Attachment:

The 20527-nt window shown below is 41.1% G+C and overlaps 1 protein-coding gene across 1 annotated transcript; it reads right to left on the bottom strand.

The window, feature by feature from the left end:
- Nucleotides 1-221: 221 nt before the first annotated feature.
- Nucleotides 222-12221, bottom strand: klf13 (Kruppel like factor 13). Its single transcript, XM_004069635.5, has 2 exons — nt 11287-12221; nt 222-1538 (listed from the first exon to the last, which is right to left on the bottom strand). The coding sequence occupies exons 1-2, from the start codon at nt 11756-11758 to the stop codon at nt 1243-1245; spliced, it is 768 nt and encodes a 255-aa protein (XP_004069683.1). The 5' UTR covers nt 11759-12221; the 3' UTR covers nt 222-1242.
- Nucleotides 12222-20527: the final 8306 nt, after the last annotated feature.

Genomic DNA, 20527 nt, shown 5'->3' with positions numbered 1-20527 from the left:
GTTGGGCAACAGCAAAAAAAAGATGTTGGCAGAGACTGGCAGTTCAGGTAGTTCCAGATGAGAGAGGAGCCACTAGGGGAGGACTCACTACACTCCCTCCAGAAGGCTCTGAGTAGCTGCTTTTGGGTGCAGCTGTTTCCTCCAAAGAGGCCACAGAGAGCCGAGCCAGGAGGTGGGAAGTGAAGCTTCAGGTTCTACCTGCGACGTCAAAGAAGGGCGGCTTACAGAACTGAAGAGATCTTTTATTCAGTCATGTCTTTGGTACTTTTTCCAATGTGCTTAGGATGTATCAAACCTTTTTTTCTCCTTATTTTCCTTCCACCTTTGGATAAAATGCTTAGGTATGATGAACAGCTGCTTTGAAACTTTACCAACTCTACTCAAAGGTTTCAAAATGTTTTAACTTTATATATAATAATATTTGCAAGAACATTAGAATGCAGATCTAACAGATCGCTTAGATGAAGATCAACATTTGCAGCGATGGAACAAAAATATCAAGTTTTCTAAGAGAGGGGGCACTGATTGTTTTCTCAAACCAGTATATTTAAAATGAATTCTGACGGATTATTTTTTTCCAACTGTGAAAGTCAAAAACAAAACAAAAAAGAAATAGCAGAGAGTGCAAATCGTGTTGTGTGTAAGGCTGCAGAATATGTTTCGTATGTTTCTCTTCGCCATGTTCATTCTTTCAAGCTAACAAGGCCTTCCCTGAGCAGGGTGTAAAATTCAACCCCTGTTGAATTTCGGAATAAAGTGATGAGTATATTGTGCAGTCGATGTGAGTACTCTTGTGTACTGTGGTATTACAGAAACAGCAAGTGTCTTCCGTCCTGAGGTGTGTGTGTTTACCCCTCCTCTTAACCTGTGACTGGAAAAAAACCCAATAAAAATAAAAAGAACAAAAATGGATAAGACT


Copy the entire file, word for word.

The 20527-nt window shown below is 41.1% G+C and overlaps 1 protein-coding gene across 1 annotated transcript; it reads right to left on the bottom strand.

The window, feature by feature from the left end:
- Nucleotides 1-221: 221 nt before the first annotated feature.
- Nucleotides 222-12221, bottom strand: klf13 (Kruppel like factor 13). Its single transcript, XM_004069635.5, has 2 exons — nt 11287-12221; nt 222-1538 (listed from the first exon to the last, which is right to left on the bottom strand). The coding sequence occupies exons 1-2, from the start codon at nt 11756-11758 to the stop codon at nt 1243-1245; spliced, it is 768 nt and encodes a 255-aa protein (XP_004069683.1). The 5' UTR covers nt 11759-12221; the 3' UTR covers nt 222-1242.
- Nucleotides 12222-20527: the final 8306 nt, after the last annotated feature.

Genomic DNA, 20527 nt, shown 5'->3' with positions numbered 1-20527 from the left:
GTTGGGCAACAGCAAAAAAAAGATGTTGGCAGAGACTGGCAGTTCAGGTAGTTCCAGATGAGAGAGGAGCCACTAGGGGAGGACTCACTACACTCCCTCCAGAAGGCTCTGAGTAGCTGCTTTTGGGTGCAGCTGTTTCCTCCAAAGAGGCCACAGAGAGCCGAGCCAGGAGGTGGGAAGTGAAGCTTCAGGTTCTACCTGCGACGTCAAAGAAGGGCGGCTTACAGAACTGAAGAGATCTTTTATTCAGTCATGTCTTTGGTACTTTTTCCAATGTGCTTAGGATGTATCAAACCTTTTTTTCTCCTTATTTTCCTTCCACCTTTGGATAAAATGCTTAGGTATGATGAACAGCTGCTTTGAAACTTTACCAACTCTACTCAAAGGTTTCAAAATGTTTTAACTTTATATATAATAATATTTGCAAGAACATTAGAATGCAGATCTAACAGATCGCTTAGATGAAGATCAACATTTGCAGCGATGGAACAAAAATATCAAGTTTTCTAAGAGAGGGGGCACTGATTGTTTTCTCAAACCAGTATATTTAAAATGAATTCTGACGGATTATTTTTTTCCAACTGTGAAAGTCAAAAACAAAACAAAAAAGAAATAGCAGAGAGTGCAAATCGTGTTGTGTGTAAGGCTGCAGAATATGTTTCGTATGTTTCTCTTCGCCATGTTCATTCTTTCAAGCTAACAAGGCCTTCCCTGAGCAGGGTGTAAAATTCAACCCCTGTTGAATTTCGGAATAAAGTGATGAGTATATTGTGCAGTCGATGTGAGTACTCTTGTGTACTGTGGTATTACAGAAACAGCAAGTGTCTTCCGTCCTGAGGTGTGTGTGTTTACCCCTCCTCTTAACCTGTGACTGGAAAAAAACCCAATAAAAATAAAAAGAACAAAAATGGATAAGACT